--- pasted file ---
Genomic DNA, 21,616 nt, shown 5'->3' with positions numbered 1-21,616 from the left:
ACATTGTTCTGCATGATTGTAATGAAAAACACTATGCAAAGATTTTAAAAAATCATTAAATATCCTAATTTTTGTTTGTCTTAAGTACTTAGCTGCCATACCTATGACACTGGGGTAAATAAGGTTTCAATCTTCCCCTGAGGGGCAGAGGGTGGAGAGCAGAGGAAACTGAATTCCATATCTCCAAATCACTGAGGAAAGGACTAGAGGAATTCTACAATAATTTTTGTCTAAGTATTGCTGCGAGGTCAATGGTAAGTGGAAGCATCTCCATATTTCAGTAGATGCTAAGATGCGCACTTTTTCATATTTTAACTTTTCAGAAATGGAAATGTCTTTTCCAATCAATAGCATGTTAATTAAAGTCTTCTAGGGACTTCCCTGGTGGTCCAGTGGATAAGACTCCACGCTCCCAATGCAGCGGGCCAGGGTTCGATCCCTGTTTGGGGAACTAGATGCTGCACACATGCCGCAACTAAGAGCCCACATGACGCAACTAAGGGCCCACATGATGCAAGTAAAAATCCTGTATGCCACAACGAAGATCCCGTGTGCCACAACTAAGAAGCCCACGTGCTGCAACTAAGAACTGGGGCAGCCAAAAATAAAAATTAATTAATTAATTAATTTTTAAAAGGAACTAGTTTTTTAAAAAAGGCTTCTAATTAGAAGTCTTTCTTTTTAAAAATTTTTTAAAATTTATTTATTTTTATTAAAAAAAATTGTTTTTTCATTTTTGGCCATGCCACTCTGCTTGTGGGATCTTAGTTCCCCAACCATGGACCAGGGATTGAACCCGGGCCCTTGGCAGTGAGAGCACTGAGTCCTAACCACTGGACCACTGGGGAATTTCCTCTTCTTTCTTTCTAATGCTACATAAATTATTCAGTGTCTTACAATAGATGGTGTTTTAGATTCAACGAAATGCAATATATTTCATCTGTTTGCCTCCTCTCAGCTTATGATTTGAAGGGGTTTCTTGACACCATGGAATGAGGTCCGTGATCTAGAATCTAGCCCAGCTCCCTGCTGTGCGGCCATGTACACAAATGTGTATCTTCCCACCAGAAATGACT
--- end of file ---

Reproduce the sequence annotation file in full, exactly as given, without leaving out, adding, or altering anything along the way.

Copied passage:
Genomic DNA, 21,616 nt, shown 5'->3' with positions numbered 1-21,616 from the left:
ACATTGTTCTGCATGATTGTAATGAAAAACACTATGCAAAGATTTTAAAAAATCATTAAATATCCTAATTTTTGTTTGTCTTAAGTACTTAGCTGCCATACCTATGACACTGGGGTAAATAAGGTTTCAATCTTCCCCTGAGGGGCAGAGGGTGGAGAGCAGAGGAAACTGAATTCCATATCTCCAAATCACTGAGGAAAGGACTAGAGGAATTCTACAATAATTTTTGTCTAAGTATTGCTGCGAGGTCAATGGTAAGTGGAAGCATCTCCATATTTCAGTAGATGCTAAGATGCGCACTTTTTCATATTTTAACTTTTCAGAAATGGAAATGTCTTTTCCAATCAATAGCATGTTAATTAAAGTCTTCTAGGGACTTCCCTGGTGGTCCAGTGGATAAGACTCCACGCTCCCAATGCAGCGGGCCAGGGTTCGATCCCTGTTTGGGGAACTAGATGCTGCACACATGCCGCAACTAAGAGCCCACATGACGCAACTAAGGGCCCACATGATGCAAGTAAAAATCCTGTATGCCACAACGAAGATCCCGTGTGCCACAACTAAGAAGCCCACGTGCTGCAACTAAGAACTGGGGCAGCCAAAAATAAAAATTAATTAATTAATTAATTTTTAAAAGGAACTAGTTTTTTAAAAAAGGCTTCTAATTAGAAGTCTTTCTTTTTAAAAATTTTTTAAAATTTATTTATTTTTATTAAAAAAAATTGTTTTTTCATTTTTGGCCATGCCACTCTGCTTGTGGGATCTTAGTTCCCCAACCATGGACCAGGGATTGAACCCGGGCCCTTGGCAGTGAGAGCACTGAGTCCTAACCACTGGACCACTGGGGAATTTCCTCTTCTTTCTTTCTAATGCTACATAAATTATTCAGTGTCTTACAATAGATGGTGTTTTAGATTCAACGAAATGCAATATATTTCATCTGTTTGCCTCCTCTCAGCTTATGATTTGAAGGGGTTTCTTGACACCATGGAATGAGGTCCGTGATCTAGAATCTAGCCCAGCTCCCTGCTGTGCGGCCATGTACACAAATGTGTATCTTCCCACCAGAAATGACT